Review: Gotrek & Felix - Road of Skulls / Author: Josh Reynolds / Publisher: Black Library / Release Date: Out Now
Gotrek and Felix are two of the most easily identifiable characters in the Warhammer Fantasy range. Gotrek Gurnisson is a dwarf who has at some point in his life disgraced his name so badly that in order to come close to redeeming himself, he has sworn to suicidally throw himself into impossible conflicts. Problem is that he keeps winning. His companion is poet, writer and political malcontent Felix Jaeger, who though handy with a sword in his own right, spends most of his time holding Gotrek’s coat and observing the ensuing mayhem.
The series has been around for well over a decade and currently spans four omnibus editions. Though initially written by William King and carried on by Nathan Long, the series was recently handed over to the extremely prolific and skilled Josh Reynolds, and the fans have collectively held their breath, hoping that the Reynolds could continue to deliver the sort of gritty, witty and action-packed monster-slaying action that the books are renowned for. The answer is not only yes, but in doing so he fixes a number of the issues that this long-running series has begun to develop.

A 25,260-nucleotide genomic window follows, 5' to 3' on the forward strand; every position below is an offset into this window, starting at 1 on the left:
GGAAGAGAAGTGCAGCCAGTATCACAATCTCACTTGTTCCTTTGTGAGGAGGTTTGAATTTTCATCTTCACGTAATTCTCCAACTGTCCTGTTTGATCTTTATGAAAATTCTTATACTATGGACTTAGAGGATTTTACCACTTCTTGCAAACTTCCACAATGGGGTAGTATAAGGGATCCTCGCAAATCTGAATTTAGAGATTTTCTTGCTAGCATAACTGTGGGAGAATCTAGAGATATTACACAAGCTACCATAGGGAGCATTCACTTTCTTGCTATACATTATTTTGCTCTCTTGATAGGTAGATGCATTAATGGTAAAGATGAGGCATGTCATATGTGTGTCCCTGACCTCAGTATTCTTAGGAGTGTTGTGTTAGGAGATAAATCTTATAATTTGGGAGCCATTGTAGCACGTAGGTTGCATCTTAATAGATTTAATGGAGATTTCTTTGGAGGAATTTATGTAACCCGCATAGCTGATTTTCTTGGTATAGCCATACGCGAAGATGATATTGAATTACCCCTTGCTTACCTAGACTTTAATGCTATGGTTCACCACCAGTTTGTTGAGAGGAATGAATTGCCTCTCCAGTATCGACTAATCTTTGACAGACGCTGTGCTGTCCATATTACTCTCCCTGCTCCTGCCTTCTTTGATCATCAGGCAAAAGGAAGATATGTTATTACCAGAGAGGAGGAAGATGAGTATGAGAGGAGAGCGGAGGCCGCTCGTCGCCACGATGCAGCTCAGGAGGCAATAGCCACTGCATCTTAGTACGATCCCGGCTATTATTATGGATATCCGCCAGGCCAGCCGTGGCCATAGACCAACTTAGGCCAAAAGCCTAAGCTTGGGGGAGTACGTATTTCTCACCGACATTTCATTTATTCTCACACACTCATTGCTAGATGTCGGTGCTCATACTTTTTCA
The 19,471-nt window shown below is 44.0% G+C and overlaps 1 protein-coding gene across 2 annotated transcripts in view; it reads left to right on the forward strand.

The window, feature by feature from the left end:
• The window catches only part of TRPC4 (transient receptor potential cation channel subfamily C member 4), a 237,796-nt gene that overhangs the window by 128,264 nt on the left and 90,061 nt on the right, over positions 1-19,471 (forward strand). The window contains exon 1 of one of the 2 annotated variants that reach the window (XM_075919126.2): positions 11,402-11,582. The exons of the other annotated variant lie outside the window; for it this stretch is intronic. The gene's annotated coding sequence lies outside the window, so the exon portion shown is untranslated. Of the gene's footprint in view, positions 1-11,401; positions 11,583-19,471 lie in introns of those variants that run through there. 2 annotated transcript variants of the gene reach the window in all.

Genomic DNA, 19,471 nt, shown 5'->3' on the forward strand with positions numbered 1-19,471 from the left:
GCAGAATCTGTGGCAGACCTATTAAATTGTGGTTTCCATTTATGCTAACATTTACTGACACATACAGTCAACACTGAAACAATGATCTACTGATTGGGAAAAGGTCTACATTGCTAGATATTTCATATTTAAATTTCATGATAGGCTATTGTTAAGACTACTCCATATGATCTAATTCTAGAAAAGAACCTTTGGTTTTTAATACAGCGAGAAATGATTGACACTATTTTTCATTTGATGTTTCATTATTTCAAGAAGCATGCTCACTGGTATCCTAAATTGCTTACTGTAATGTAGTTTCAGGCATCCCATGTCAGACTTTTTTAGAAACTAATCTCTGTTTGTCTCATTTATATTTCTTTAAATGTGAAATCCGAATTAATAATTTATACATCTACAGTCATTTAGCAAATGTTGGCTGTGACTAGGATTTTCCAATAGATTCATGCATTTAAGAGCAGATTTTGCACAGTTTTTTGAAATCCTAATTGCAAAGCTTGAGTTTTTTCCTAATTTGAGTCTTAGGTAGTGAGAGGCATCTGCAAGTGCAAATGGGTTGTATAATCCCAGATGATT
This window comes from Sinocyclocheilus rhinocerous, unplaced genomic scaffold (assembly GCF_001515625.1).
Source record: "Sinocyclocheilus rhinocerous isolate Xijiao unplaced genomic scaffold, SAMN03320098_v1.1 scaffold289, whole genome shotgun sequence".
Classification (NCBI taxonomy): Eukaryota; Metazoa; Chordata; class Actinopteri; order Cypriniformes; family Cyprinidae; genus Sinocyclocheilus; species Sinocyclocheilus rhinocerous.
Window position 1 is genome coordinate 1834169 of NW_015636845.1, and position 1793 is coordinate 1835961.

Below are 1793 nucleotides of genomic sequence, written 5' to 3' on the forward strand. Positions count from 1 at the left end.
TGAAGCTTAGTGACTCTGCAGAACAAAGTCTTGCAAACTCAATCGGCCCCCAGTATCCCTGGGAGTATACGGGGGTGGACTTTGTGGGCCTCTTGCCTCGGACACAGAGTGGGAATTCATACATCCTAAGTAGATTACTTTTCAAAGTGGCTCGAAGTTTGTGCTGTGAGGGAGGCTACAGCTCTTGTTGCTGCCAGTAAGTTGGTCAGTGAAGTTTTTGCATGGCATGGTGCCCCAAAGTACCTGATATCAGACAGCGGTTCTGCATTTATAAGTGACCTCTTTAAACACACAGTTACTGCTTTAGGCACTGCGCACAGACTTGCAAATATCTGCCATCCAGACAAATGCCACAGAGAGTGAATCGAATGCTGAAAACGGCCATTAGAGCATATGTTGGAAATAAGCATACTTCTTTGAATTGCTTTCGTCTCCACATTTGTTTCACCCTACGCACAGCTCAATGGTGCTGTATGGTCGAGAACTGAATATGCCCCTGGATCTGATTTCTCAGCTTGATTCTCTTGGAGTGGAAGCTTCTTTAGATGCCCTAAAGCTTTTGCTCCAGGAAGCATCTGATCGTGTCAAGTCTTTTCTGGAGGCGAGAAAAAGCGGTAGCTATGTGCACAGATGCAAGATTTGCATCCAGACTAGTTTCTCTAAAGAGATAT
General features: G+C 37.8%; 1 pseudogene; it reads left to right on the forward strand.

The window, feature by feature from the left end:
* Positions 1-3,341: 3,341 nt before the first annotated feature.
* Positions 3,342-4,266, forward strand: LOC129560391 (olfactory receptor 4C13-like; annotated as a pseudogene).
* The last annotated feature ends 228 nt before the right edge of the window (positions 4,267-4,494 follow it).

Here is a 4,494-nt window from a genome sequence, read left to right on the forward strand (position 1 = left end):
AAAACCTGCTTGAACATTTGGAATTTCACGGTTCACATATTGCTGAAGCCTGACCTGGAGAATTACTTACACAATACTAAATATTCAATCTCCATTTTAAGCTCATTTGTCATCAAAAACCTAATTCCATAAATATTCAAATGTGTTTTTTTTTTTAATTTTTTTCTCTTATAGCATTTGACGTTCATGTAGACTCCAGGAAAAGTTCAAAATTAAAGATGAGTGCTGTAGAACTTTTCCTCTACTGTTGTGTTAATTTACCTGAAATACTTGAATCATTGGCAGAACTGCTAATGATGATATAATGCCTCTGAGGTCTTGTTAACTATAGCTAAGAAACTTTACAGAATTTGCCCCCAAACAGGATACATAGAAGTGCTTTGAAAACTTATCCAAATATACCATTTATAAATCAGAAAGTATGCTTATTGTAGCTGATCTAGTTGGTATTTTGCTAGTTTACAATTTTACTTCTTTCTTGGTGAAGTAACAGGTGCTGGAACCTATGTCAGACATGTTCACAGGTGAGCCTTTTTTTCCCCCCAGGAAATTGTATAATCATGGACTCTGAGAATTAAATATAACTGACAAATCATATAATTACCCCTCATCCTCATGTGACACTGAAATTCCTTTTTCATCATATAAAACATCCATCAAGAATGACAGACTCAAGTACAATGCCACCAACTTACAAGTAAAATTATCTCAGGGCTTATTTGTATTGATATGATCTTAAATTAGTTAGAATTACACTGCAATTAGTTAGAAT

For a start, Road of Skulls reminds us firmly and resolutely that the central character is actually doomed. There will come a time when Gotrek will die, and most likely Felix shortly after. Given the premise of the characters, you’d have thought this was an obvious step, but they’ve survived so much so far that we’ve begun to assume that the series may never end. Though Reynolds makes no explicit promises, it’s a credit to his skill that the indomitable dwarf feels like he’s in over his head during this tale. The plot broadly involves a siege of an ancient dwarf stronghold and the hordes of chaotic monstrosities that define the Warhammer Fantasy setting. There is also plenty of intrigue and shenanigans, but mostly it’s about a very powerful and heroic dwarf hitting monsters very hard. There is also plenty for Felix to do here, and it’s nice to see the character less sure of himself and more inclined to thinking than he has been in some of the novels.
This book does not require prior knowledge of the series, is an effortless read and will do very nicely for anyone looking for high quality pulp fantasy action.